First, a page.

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Avoid Long Hierarchical Menus

If you right-click (or Control-click) on some item, such as a file in the Finder, and one of the sub-menus has many options (Open With is a frequent culprit), it may take several seconds to open, even on a fast machine, which is annoying if you did not actually want that sub-menu.

The trick is to not pull the cursor through the menu, but in a curve around it, so the cursor does not touch any menu items until lower on the list where you wanted to go.

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JesterCapWhat?! Something about this article seems odd? Maybe you should read it again carefully, or double-check the date it was published...

Apple Ships the Holy Grail

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In tandem with yesterday's announcement of the Power Mac G3 All-in-one, Apple today announced a new line of affordable desktop computers, designed to demonstrate Apple's commitment to everyday users of everyday Macintoshes.

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An Apple executive commented, "We realized that in our rush to reassure important niche markets like desktop publishing and education we'd neglected our base of home users and small business, people who keep Macs on their desks and keep buying more of them." A recent Apple marketing group survey learned of an "incredible ground swell" of people who have used desktop computers from Apple throughout Apple's history, typically purchasing a new model every few years while passing older models to relatives and non-profit organizations.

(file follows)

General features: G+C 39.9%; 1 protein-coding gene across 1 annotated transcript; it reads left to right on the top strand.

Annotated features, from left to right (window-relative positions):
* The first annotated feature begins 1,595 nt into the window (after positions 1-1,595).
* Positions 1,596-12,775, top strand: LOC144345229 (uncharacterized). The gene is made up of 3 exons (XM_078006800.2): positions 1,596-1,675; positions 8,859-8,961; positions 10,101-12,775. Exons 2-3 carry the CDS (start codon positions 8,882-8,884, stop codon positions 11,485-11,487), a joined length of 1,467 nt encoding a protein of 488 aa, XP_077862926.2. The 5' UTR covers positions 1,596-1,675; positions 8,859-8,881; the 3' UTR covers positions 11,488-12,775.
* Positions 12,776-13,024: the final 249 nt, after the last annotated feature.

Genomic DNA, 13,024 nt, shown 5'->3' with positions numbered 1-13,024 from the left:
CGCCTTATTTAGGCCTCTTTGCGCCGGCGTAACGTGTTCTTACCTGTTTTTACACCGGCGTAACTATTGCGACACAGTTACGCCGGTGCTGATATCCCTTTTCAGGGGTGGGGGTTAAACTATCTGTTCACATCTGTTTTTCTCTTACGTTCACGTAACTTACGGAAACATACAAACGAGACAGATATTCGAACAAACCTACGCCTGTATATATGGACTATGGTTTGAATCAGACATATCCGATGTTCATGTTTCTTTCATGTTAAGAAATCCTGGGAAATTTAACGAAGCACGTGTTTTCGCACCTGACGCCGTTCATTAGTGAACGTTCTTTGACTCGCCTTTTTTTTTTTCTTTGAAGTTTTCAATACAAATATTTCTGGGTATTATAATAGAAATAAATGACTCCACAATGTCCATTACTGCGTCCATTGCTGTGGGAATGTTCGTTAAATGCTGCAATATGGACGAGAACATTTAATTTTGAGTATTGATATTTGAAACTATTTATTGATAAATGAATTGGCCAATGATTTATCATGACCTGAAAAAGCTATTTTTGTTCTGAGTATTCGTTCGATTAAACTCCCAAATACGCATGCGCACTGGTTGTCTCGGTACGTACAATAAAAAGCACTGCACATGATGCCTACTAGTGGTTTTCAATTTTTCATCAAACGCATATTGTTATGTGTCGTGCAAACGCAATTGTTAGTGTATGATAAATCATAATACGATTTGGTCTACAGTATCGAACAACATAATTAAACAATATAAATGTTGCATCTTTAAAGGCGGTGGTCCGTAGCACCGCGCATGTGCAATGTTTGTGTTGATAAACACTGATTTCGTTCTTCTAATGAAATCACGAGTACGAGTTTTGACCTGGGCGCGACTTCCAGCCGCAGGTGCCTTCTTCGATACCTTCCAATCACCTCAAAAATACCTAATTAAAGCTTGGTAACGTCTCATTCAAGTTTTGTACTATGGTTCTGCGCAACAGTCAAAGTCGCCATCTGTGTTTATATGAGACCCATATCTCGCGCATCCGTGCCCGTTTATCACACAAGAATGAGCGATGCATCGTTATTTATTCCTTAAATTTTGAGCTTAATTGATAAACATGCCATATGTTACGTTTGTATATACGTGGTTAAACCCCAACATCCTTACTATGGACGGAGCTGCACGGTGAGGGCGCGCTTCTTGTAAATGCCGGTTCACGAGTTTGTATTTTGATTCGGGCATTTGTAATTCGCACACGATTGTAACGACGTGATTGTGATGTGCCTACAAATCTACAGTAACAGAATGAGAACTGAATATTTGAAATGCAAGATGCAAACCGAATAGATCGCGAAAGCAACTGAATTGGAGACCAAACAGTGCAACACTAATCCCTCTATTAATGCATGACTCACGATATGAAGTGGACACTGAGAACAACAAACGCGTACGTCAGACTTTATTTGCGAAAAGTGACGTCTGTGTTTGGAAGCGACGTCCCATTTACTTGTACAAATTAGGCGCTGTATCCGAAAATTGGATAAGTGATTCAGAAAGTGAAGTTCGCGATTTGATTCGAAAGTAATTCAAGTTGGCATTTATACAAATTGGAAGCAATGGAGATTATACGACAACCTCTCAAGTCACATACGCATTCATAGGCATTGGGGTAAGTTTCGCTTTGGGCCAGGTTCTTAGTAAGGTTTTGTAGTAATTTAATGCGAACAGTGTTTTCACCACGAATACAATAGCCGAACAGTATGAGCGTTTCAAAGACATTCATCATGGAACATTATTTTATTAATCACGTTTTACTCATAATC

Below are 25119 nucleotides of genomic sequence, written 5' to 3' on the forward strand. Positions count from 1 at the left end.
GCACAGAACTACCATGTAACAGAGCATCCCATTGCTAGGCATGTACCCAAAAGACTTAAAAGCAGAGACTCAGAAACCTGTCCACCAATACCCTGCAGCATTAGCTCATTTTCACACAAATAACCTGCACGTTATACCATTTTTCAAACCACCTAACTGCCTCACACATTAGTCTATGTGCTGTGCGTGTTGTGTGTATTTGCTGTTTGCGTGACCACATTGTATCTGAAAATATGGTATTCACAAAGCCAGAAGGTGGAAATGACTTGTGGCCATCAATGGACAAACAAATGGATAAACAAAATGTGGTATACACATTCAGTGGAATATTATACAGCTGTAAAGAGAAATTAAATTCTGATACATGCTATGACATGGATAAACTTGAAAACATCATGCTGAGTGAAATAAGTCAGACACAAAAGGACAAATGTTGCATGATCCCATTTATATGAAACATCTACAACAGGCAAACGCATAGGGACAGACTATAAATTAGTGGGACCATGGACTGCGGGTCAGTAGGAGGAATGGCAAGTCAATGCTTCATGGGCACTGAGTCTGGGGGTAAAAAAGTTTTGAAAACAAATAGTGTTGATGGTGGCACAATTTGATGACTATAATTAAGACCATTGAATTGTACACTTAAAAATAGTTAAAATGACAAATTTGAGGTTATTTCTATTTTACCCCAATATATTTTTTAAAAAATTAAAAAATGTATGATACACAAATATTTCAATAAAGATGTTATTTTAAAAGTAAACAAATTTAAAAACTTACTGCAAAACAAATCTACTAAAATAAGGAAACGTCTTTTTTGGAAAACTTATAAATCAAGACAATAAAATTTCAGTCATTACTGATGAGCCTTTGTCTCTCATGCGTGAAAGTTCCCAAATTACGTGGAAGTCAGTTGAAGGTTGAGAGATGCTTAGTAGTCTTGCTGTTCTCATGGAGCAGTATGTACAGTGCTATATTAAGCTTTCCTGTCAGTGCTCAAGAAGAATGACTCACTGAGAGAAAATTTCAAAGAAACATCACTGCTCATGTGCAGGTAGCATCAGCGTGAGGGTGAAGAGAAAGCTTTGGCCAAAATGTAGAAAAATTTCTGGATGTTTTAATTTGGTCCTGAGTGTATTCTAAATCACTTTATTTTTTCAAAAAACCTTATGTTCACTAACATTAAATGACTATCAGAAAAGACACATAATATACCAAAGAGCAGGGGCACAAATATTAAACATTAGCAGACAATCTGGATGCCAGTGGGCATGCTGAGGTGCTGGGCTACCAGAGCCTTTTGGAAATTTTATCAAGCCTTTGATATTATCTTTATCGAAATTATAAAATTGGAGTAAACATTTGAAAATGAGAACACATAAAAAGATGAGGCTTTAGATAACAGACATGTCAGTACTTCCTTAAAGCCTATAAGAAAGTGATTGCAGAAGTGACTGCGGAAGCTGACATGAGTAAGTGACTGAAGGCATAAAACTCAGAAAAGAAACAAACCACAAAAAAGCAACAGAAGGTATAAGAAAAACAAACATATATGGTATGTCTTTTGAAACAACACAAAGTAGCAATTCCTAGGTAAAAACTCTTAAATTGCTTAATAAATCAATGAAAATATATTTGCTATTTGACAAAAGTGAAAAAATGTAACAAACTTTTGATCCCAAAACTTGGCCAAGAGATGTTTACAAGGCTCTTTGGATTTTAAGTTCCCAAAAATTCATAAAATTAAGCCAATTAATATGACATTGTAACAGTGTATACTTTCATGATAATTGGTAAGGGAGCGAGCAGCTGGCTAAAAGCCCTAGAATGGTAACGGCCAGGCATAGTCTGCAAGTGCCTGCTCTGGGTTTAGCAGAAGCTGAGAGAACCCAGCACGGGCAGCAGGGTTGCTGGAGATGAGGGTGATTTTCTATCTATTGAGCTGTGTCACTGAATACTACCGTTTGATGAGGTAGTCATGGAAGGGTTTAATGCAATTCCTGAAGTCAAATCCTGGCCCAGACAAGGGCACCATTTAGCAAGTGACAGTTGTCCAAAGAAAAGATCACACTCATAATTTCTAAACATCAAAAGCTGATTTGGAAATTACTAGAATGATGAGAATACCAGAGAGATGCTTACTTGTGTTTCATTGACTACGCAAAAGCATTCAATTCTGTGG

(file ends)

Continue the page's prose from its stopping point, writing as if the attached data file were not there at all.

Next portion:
The study revealed that the typical person who purchased his first Apple between 1980 and 1988 has since then purchased an average of 7.3 Apple desktop computers and passed 5.2 of these computers to others. Further, of those who had an older Mac passed on to them, 63 percent went on to become primary purchasers, buying new Macs and passing on old ones on a regular basis. The statistics for businesses of ten or fewer people that use Apple computers are even more impressive - a ten-person business that started using Macs in 1990 has typically purchased some 34.6 new Macintoshes and passed on 21.2 older Macs to employees for use at home. Employees of such companies have a 72 percent likelihood of becoming primary Macintosh purchasers. "It's practically a multi-level marketing scheme, like Amway," noted an Apple executive when speaking informally to reporters yesterday.

The new line of Macintoshes, dubbed the EveryDay Apples, are targeted at these everyday Macintosh users and offer a G3 processor running at 200, 233, or 266 MHz; a 1, 2, or 4 GB SCSI internal hard disk; and 48 MB RAM (expandable to 256 MB). Prices for a CPU range from a budget-friendly $700 all the way to $2,100 for a model dripping with features like a Zip drive, second video card, and six-color "racing stripes." One particular option, the cup holder, is being pioneered by Apple and represents a major design breakthrough. The cup holder, a tray that pops out from the front of the machine, provides a convenient location for beverages. A control panel offers temperature settings and enables users to route extra heat from the processor to the holder. (Unfortunately for international users, initial versions of the control panel report temperatures only in Fahrenheit.) A special icon above the cup holder should prevent the past confusion between the cup holder and the CD-ROM drive, which also is located in the front of the machine.

Kudos to Apple for finally locating its core user base and creating the perfect Mac for those people.


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